The Anatomy of Landslides


by Zubair Lone

Among the various measures that can be applied to reduce hazardous consequences of landslides, the Jammu and Kashmir State Disaster Management Plan mentions, “apply remote-sensing technologies such as Synthetic Aperture radar and laser altimetry and wireless sensor techniques (WINSOC) for monitoring landslide movement.” However, landslides continue to startle and devastate, from the less known Latifabad landslide of March 2016 to the more frequent and infamous ones along the stretches of Srinagar- Jammu National Highway. Evidently, such hi-tech propositions continue to just remain on the paper. Their adoption and on-ground implementation still a distant reality.

The “evil quintet” of natural hazards

According to a Geological Survey of India study, over 12% of the country’s total land area or 0.42 million square kilometers is vulnerable to landslides. Out of this, about 0.14 million square kilometers fall in North West Himalayas in states like Jammu and Kashmir, Himachal Pradesh and Uttarakhand.

The Himalayan region being geologically young and susceptible to intensive soil erosion and earthquakes is highly prone to occurrences of landslides. The Bureau of Indian Standards (BIS) has classified different regions in the country into zones II to V, taking into consideration earthquake records, tectonic activities and damage caused. Jammu and Kashmir, largely falling in Zone V, faces the highest risks of suffering from “severe” to “very severe” intensity earthquakes. In such a scenario, the region is all the more vulnerable to what may be called as the “evil quintet” of natural hazards – earthquakes, landslides, heavy precipitation, floods and cloud bursts. On top of that, all the five are interconnected by a complex web of cause and effect relationships. For instance, heavy rains and cloud bursts may cause landslides and floods. Floods can cause landslides as rapidly moving flood waters loosen soil and remove support from the base of saturated slopes. Landslides can cause floods by blocking river channels. Earthquakes can cause landslides and reservoir breaches which can cause floods.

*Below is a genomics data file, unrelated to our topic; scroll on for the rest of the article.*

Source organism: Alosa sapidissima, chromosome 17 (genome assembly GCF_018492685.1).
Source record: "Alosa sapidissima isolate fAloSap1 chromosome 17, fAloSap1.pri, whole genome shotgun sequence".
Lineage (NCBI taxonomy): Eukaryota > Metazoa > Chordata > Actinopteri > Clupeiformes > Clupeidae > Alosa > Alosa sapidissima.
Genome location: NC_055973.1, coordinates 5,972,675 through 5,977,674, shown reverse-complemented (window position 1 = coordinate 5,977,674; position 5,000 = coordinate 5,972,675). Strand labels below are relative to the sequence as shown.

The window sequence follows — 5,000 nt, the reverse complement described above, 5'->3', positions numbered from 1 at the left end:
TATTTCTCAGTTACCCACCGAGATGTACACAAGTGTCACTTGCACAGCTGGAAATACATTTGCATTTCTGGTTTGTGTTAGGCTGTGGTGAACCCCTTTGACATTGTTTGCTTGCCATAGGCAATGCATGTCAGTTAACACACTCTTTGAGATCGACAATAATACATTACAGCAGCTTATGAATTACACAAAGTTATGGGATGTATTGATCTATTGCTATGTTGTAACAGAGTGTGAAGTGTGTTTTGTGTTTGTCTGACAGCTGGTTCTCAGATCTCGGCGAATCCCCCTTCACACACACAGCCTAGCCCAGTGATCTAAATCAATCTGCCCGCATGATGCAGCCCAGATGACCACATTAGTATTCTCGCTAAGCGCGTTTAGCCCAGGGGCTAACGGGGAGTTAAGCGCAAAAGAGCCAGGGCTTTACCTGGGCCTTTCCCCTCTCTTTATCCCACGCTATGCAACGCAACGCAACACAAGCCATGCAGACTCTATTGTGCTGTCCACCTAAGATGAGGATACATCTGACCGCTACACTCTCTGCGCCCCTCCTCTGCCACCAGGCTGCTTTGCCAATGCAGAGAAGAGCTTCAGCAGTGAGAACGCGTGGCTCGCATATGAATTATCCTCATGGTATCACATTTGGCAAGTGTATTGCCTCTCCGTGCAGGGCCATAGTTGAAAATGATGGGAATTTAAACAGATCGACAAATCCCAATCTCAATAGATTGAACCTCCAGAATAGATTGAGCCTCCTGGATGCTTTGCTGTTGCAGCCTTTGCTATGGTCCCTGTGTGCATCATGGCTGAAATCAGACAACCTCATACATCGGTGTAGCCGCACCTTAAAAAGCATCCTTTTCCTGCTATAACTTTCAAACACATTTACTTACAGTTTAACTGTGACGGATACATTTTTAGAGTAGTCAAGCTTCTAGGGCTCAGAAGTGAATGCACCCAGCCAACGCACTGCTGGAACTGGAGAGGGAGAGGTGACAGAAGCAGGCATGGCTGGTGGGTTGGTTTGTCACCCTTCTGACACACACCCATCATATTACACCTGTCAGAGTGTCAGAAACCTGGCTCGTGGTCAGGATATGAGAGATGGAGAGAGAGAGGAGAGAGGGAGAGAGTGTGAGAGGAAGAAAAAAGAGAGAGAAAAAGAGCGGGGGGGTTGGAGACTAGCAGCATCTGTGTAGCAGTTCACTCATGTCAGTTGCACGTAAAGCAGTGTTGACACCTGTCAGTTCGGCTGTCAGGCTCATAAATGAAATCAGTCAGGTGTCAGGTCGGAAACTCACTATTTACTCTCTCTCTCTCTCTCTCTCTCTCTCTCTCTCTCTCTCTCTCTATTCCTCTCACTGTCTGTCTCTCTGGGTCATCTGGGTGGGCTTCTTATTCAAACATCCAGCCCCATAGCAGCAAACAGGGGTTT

What are landslides?

Landslides are mass movement of rock, debris or earth down a slope. They result from a broad range of motions- falling, sliding and flowing of loose and dislodged earth materials under the influence of gravity.

Landslide movements can range from sudden collapses to gradual slides and creeps and at rates from undetectable to extremely rapid. Sudden and rapid events are the most dangerous because of lack of warning, the speed at which material can travel down the slope as well as the force of its impact. Extremely slow landslides might move only a few millimetres or centimetres a year and can be active over many years. Although such landslides are not a grave threat to people, they can still cause a considerable damage to property.

Landslides can be triggered by natural causes or by human activities like unplanned land use, mining and infrastructural activities, deforestation and over-exploitation of resources. They range from a single boulder in a rock fall to tens of millions of cubic metres of material in a debris flow. They can also vary in their extent, with some occurring very locally and impacting a very small area or hill slope while others affect much larger regional areas. The distance travelled by landslide material can also differ significantly with slides travelling from a few centimetres to many kilometres depending on the volume of material, water content and gradient of the slope.